With no bulb or battery, glow sticks handle to produce a strong light. So, just how precisely do glow sticks work? Glow stick light is the result of a chemical response. Most glow sticks hold a hydrogen peroxide solution and a solution that contains phenyl oxalate ester and a fluorescent coloring. When the two compounds are combined, the hydrogen peroxide oxidizes the phenyl oxalate ester, ensuing in a chemical known as phenol and an volatile acid ester. The unstable substance decomposes, resulting in extra phenol and a cyclic peroxy compound. The cyclic peroxy compound then decomposes to carbon dioxide; this decomposition process produces energy to the dye, and the electrons in the dye atoms jump to a higher level, then fall back lower, delivering energy in the form of light.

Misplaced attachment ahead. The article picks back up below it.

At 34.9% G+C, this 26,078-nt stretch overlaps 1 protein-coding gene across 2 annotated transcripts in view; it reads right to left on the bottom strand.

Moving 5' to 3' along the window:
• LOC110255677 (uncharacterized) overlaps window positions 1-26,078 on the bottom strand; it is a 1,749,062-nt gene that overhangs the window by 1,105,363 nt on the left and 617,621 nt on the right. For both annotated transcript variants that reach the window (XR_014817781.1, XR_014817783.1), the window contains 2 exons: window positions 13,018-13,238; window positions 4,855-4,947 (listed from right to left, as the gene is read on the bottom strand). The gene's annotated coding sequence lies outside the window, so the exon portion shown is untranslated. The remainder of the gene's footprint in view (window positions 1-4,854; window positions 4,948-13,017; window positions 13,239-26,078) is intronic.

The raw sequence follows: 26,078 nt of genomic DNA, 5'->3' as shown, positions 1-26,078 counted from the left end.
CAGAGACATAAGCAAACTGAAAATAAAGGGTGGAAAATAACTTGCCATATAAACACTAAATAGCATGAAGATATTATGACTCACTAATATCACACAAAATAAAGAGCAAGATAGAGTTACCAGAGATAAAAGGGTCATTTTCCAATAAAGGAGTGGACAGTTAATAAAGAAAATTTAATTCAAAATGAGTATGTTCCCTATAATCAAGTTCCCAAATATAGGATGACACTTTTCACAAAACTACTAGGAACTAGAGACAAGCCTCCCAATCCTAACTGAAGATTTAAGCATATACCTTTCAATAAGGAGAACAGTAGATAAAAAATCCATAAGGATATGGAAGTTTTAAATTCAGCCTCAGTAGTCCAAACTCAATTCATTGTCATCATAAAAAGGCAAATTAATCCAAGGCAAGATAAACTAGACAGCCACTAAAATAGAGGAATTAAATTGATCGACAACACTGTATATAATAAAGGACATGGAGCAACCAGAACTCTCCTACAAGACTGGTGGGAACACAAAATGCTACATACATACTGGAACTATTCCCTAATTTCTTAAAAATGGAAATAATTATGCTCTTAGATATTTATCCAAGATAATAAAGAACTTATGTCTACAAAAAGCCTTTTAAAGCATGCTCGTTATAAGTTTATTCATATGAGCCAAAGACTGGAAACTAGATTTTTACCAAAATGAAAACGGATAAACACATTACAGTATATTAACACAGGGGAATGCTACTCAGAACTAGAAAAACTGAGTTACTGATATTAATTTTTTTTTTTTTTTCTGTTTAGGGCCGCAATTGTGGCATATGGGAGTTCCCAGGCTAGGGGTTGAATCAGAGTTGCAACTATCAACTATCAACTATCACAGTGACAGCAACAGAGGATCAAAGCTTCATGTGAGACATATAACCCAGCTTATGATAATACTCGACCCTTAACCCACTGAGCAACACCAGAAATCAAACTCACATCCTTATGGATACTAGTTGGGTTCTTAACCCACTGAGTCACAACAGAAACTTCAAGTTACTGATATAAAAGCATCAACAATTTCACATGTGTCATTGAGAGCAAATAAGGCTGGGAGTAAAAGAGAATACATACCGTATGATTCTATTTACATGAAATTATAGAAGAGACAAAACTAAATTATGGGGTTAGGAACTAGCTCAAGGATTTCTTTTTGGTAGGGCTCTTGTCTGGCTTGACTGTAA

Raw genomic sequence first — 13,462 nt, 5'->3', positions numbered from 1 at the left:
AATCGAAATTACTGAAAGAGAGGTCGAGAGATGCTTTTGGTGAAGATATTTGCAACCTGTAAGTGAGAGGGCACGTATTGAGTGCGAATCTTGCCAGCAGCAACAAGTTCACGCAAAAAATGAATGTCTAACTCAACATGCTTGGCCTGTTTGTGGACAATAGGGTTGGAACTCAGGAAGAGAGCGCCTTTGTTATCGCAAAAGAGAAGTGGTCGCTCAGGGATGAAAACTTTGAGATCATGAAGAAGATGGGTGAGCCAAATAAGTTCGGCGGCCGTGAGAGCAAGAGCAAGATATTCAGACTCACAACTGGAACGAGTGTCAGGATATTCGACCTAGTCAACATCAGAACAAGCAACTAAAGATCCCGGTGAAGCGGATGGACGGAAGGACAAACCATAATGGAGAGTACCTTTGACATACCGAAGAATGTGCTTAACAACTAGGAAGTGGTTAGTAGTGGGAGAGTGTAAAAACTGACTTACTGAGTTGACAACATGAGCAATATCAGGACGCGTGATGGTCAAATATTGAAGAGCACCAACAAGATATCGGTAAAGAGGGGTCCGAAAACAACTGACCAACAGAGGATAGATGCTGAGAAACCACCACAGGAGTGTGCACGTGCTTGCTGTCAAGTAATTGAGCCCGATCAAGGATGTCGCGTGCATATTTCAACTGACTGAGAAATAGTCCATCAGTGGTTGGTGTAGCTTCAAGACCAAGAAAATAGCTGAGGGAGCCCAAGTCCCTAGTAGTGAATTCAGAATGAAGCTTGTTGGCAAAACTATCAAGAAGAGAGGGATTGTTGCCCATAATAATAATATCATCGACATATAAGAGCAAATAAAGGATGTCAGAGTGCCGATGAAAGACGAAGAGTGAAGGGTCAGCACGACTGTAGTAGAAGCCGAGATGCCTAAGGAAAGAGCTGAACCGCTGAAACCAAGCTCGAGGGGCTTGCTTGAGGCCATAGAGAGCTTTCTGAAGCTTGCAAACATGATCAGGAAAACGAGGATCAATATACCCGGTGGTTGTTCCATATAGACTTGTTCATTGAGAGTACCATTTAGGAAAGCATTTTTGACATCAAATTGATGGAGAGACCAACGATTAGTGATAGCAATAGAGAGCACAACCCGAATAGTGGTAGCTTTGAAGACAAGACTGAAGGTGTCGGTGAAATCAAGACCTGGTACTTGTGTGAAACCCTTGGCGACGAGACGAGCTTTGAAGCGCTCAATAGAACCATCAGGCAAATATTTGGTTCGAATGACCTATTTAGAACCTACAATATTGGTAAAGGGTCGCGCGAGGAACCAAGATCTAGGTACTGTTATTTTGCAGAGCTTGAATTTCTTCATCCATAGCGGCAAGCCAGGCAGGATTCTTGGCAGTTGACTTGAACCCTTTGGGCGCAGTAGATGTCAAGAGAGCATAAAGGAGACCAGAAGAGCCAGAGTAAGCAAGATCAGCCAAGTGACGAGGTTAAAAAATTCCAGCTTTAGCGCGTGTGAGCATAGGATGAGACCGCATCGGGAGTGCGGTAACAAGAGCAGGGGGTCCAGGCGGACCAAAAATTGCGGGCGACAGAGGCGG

The real light stick is simply a type of housing the two solutions. In the stick, the two options are maintained in individual chambers. The phenyl oxalate ester and coloring solution fills up most of the glow stick, while the peroxide solution is held in a smaller sized glass vial inside the middle of the stick. For this reason glow sticks should be curved to activate – twisting the plastic stick breaks the glass vial open, allowing the two options to mix.
The glow stick can stay lit for hours, if sufficient compounds are used. However, more industrial glow sticks are most likely to final up to 30 minutes. Also, heating the glow stick will cause it to glow better, but it will also dim more rapidly. Similarly, chilling the stick will slow down the process and cause a dimmer lighting to final much longer. Freezing a glow stick can result in the light to last for a number of days, although it will ultimately fade out.
Although some websites provide information on how to make a glow stick, this really is discouraged unless of course a person has a background in science and substantial training in chemical compounds. While relatively secure, combining the substances incorrectly can lead to inadvertent results, and the dye can harm clothing and other materials.